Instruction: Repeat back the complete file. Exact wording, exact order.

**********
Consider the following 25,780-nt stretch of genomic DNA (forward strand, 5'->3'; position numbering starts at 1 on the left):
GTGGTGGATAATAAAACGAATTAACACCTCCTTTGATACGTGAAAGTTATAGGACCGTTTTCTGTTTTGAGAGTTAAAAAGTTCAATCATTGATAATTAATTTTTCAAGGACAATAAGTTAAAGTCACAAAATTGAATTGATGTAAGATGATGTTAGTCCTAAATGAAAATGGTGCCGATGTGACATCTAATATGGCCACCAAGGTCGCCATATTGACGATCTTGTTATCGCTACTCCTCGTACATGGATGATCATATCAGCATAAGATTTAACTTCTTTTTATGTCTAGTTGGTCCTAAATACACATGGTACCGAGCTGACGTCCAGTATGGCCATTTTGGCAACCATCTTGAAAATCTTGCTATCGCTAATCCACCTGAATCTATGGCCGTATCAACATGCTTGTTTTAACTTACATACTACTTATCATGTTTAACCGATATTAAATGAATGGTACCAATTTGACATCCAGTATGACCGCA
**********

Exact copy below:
Consider the following 25,780-nt stretch of genomic DNA (forward strand, 5'->3'; position numbering starts at 1 on the left):
GTGGTGGATAATAAAACGAATTAACACCTCCTTTGATACGTGAAAGTTATAGGACCGTTTTCTGTTTTGAGAGTTAAAAAGTTCAATCATTGATAATTAATTTTTCAAGGACAATAAGTTAAAGTCACAAAATTGAATTGATGTAAGATGATGTTAGTCCTAAATGAAAATGGTGCCGATGTGACATCTAATATGGCCACCAAGGTCGCCATATTGACGATCTTGTTATCGCTACTCCTCGTACATGGATGATCATATCAGCATAAGATTTAACTTCTTTTTATGTCTAGTTGGTCCTAAATACACATGGTACCGAGCTGACGTCCAGTATGGCCATTTTGGCAACCATCTTGAAAATCTTGCTATCGCTAATCCACCTGAATCTATGGCCGTATCAACATGCTTGTTTTAACTTACATACTACTTATCATGTTTAACCGATATTAAATGAATGGTACCAATTTGACATCCAGTATGACCGCA